I’ve been reading your blogs for about a year now, and I really value your opinion as a person and as a mother. I don’t know if you would be willing to address this issue (as it is pretty heavy, and not really like anything I’ve read from you before), but I recently was in a situation that made me uncomfortable, and I was wondering if I could get your thoughts about it. If not, that’s ok, I just thought I would ask what you would do (or would like someone else to do if they were your kids) in this situation.
So I work as a supervisor at a bakery in a particularly snooty upper class town that is frequented by (often unsupervised) middle school and high school kids. Last week two young girls (around 12 or 13) came in, ordered some food, and sat down while I was mopping and cleaning the dining room. I wasn’t purposely eavesdropping, but I overheard them discussing how one of them was planning to force herself to purge the food she was eating, and seemed to be pressuring the other girl to do the same. I really wanted to do something about this, but didn’t know what to do. I told my manager, but she said that since we didn’t know the girls or their families, that there wasn’t anything we could do. I though that maybe if they went into the bathroom, I would follow them and clean the bathroom while they were in there so they wouldn’t do anything on the premises, but they left without going in. I’ve been feeling incredibly guilty for not speaking up, yet don’t know what I should/could have said or done.
Since they were unsupervised, I’m sure that even if I had said something they wouldn’t have any reason to listen to me, and it’s not like I could ask them for their parents’ contact info.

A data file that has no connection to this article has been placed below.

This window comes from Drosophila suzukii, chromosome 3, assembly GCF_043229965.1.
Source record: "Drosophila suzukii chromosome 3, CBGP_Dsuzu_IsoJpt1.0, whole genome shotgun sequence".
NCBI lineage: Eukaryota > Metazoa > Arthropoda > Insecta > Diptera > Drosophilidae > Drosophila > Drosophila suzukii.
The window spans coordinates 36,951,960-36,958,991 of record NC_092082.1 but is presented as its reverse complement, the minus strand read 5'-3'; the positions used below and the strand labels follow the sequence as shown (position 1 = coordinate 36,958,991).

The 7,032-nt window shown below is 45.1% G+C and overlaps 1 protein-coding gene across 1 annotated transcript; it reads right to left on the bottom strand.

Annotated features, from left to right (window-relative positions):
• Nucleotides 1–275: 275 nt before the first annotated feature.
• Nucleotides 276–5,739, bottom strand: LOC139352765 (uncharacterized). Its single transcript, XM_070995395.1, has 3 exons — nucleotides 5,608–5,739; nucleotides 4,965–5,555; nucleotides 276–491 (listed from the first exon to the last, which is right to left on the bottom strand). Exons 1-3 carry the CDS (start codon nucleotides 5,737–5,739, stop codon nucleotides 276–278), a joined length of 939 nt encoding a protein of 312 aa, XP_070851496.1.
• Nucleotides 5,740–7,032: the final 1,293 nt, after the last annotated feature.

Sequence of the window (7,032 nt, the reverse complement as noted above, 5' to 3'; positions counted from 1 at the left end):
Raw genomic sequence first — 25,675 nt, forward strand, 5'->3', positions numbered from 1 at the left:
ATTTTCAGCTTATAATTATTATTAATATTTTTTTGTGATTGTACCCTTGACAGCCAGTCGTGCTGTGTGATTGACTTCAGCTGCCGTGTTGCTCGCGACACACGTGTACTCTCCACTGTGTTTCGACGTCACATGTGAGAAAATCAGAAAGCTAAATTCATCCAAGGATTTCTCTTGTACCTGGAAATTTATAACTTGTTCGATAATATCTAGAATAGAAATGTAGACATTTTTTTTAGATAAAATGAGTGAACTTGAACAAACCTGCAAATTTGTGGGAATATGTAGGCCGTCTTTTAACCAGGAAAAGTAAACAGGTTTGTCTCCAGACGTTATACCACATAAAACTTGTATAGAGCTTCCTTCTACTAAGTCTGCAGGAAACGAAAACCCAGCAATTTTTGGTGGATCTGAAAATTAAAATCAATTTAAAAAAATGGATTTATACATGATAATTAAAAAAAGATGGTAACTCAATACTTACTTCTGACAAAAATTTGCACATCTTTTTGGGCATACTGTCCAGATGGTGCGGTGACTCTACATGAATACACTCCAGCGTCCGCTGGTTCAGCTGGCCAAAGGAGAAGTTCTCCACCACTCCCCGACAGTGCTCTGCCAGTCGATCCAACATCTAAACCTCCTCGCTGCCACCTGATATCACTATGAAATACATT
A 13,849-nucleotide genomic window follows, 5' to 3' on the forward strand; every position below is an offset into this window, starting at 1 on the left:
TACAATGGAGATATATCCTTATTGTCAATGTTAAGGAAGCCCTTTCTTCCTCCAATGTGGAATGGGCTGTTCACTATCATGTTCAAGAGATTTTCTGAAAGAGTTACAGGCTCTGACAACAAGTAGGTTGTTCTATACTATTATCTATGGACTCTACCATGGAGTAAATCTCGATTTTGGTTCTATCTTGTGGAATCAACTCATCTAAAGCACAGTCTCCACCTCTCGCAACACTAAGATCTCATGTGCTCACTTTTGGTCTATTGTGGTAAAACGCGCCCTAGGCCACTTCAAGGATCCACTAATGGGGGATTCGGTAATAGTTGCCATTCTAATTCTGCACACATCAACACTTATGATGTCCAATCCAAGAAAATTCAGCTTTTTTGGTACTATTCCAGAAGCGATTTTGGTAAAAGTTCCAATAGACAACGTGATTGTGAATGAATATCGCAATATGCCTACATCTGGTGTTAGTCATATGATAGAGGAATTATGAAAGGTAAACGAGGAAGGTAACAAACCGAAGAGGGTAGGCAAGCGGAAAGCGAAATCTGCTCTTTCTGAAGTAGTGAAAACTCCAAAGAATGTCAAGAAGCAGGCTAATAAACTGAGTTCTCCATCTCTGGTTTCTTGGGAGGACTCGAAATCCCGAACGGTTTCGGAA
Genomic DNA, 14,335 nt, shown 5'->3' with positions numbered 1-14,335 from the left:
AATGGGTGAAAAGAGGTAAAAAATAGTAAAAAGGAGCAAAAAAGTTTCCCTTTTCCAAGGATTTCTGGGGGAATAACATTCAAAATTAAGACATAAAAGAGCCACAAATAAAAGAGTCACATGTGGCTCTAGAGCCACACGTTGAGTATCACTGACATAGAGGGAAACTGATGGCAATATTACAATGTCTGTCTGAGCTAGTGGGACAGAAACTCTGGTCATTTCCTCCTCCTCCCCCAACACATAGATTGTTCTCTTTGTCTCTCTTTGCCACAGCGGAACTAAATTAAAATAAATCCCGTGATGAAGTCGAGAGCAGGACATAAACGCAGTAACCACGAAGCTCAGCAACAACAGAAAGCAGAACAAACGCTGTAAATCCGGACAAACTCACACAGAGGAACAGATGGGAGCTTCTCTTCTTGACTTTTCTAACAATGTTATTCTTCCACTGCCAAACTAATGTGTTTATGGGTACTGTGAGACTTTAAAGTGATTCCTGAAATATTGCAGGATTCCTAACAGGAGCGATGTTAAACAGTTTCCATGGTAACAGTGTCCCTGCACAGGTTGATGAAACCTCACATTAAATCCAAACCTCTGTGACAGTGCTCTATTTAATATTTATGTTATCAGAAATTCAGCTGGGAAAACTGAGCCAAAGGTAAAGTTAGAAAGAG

Yes, I think the real question here isn’t so much “Should you have done something?” but rather “What exactly is it you could have done?” If you had gone into the bathroom to prevent them from throwing up in there, do any of us think they would have said, “Darn it, we couldn’t throw up at the bakery—we’re going to have to give up this whole eating disorder idea”? If you’d gone over to them and said “I couldn’t help but overhear, and you shouldn’t do that because it’s bad for you,” do any of us think they would have said, “This advice from a stranger has changed our lives! We had no idea it would be bad for us! Whew, that was a close call! No more eating disorders for us!”
If these were girls you knew, like girls in your church or children of your friends, we would have an intense and sticky dilemma on our hands: whether and who and how to approach. But as your manager pointed out, you didn’t know them or their families at all. There isn’t a dilemma here, because this was not a situation where you had the choice to intervene. You may have that choice in another situation in the future, and someone else may have that choice with these two girls, but this particular encounter didn’t contain that choice. It was like….a bus that went past you without stopping: you would have been willing to either get on the bus or not, depending on what was the right thing to do—but the bus didn’t stop.
It was an upsetting encounter, and it would have left me feeling uncomfortable and unhappy too. My guess is that the feeling you’re perceiving as guilt (which would be the appropriate emotion if you’d led them into the eating disorder or had refused to help them when you had the opportunity) is more like spinning: your brain is trying to fix something unfixable. And if you’re like me, you’re also feeling a sort of universal despair about eating disorders and teenagers and our society, not to mention the difficulty of trying to fix ANYTHING in ANYONE else’s life. I could perhaps soothe you by saying it’s a good sign that they were talking about it within earshot of adults and that they didn’t go into the bathroom afterward—but that wouldn’t take away the reality that even if these two particular girls were just showing off, there are many others who are doing it and hiding it.